Custom Ag Formulators in Fresno is in the business of making fertilizer sprays for farms, locally and abroad. General Manager Patrick Murray says after three dry years, they are seeing a slowdown in local demand for their product.
"A lot of people are not wanting to, what we call, pull the trigger," Murray said. "They don't want to do a spray yet, unless they absolutely have to, not knowing what they're going to be planting."
More fallow fields are popping up. The Fresno County Farm Bureau projects almost 400 square miles will remain unplanted in the Central Valley this year -- fields that once needed fertilizers.
So far, Murray says their bottom line hasn't taken a hit due to strong sales overseas. However, he expects to see a 10- to 15-percent loss in business in the upcoming year, depending on how bad the drought gets.
But not all businesses are taking a hit. Larry Rompal of Agri-Valley Irrigation says their workload and sales are increasing, with customers wanting more water-conscious irrigation systems. He says the company saw more than a 10-percent growth last year, and expects it to continue through 2014.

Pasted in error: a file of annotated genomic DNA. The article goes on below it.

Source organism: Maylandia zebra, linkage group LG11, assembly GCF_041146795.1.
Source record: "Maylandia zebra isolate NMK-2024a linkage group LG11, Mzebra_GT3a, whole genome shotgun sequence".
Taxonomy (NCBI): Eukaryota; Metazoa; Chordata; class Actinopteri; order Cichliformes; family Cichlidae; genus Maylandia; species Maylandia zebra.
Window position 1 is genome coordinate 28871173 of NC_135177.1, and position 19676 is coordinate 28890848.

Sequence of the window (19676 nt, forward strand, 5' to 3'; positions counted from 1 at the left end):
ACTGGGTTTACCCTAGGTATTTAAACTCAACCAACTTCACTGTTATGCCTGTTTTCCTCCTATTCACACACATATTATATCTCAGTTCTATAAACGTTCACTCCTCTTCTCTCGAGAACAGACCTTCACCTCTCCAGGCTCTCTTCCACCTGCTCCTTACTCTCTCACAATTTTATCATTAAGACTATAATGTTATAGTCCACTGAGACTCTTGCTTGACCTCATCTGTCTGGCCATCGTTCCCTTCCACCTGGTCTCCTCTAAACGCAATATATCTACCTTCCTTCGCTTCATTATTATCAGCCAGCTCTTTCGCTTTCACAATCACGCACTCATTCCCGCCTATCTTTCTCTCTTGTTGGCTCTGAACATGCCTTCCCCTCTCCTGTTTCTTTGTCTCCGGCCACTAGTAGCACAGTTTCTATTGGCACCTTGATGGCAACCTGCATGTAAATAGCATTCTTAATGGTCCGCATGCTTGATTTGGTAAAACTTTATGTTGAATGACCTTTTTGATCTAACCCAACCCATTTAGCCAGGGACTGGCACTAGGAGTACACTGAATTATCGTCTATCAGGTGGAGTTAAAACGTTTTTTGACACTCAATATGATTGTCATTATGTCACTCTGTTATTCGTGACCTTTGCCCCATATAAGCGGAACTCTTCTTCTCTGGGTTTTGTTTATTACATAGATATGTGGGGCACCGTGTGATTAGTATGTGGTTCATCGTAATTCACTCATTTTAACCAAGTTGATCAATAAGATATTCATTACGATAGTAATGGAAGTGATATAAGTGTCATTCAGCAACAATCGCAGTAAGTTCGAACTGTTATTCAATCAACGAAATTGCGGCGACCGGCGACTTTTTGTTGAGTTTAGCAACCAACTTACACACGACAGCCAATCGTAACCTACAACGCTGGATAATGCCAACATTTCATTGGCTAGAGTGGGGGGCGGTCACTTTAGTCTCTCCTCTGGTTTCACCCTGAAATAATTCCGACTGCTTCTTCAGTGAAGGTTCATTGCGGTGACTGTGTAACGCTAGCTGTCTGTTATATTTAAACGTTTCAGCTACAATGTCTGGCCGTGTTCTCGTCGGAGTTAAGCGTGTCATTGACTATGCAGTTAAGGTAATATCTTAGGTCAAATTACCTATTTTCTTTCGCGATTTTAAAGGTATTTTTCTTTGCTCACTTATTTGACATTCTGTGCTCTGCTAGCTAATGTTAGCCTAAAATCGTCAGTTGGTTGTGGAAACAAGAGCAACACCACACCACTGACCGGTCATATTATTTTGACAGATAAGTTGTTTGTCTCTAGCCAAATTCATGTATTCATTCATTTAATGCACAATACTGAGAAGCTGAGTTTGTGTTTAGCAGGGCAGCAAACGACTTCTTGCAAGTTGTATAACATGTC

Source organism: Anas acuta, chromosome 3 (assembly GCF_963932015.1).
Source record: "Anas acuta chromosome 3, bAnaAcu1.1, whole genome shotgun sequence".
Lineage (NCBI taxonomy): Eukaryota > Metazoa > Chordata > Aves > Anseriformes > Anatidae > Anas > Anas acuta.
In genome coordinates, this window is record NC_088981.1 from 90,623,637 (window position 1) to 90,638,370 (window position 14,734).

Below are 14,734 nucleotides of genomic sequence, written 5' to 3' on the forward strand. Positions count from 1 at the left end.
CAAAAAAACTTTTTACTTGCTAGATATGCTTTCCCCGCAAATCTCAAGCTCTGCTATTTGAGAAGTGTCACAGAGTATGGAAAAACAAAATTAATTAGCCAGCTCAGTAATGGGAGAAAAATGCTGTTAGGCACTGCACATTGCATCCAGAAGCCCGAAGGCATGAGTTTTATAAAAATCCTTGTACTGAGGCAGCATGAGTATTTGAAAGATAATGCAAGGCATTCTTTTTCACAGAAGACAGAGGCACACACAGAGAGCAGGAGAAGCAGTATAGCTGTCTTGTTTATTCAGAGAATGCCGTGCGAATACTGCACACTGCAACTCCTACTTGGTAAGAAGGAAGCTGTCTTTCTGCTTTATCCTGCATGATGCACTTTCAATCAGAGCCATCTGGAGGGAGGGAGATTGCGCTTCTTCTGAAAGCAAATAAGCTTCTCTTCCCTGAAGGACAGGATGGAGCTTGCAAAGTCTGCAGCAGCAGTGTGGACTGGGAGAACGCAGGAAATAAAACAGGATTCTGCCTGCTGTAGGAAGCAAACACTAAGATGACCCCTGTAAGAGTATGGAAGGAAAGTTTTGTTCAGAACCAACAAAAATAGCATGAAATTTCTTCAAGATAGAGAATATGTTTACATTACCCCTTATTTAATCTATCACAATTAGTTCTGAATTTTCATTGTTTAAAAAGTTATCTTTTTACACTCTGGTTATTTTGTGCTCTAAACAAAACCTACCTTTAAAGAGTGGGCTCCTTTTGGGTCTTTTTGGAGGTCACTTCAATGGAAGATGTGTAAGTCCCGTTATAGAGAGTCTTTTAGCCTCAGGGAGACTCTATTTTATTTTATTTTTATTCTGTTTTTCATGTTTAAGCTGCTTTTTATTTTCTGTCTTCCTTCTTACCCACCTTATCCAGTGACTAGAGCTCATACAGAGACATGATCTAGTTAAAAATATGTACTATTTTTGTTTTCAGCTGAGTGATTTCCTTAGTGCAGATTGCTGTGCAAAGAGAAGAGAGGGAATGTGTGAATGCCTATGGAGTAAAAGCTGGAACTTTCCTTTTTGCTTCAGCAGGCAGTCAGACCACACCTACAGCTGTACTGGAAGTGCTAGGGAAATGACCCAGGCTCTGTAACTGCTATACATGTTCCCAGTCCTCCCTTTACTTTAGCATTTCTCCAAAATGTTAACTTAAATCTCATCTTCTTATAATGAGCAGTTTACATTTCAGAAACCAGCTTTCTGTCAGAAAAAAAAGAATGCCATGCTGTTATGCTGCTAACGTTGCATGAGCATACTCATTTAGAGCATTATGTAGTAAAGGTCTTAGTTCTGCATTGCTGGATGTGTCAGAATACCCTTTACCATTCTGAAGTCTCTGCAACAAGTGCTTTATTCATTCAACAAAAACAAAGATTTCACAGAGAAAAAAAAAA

"It's on the upswing," Rompal said. "We're adding people, we need more installers."
But Rompal says while business is good for now, he worries when he looks ahead in the future and more and more fields could remain bone dry. The California Farm Water Coalition says 40 percent of Central Valley jobs are tied to agriculture, and $2.8 billion worth of statewide Ag wages are at risk of drying up.
"It's looking grim for everybody involved in Ag," Murray said. "All the companies that supply us, everything from pallets to basic fertilizers to paper and labels, when we cut back they cut back, so the trickle down is going to be dramatic this year.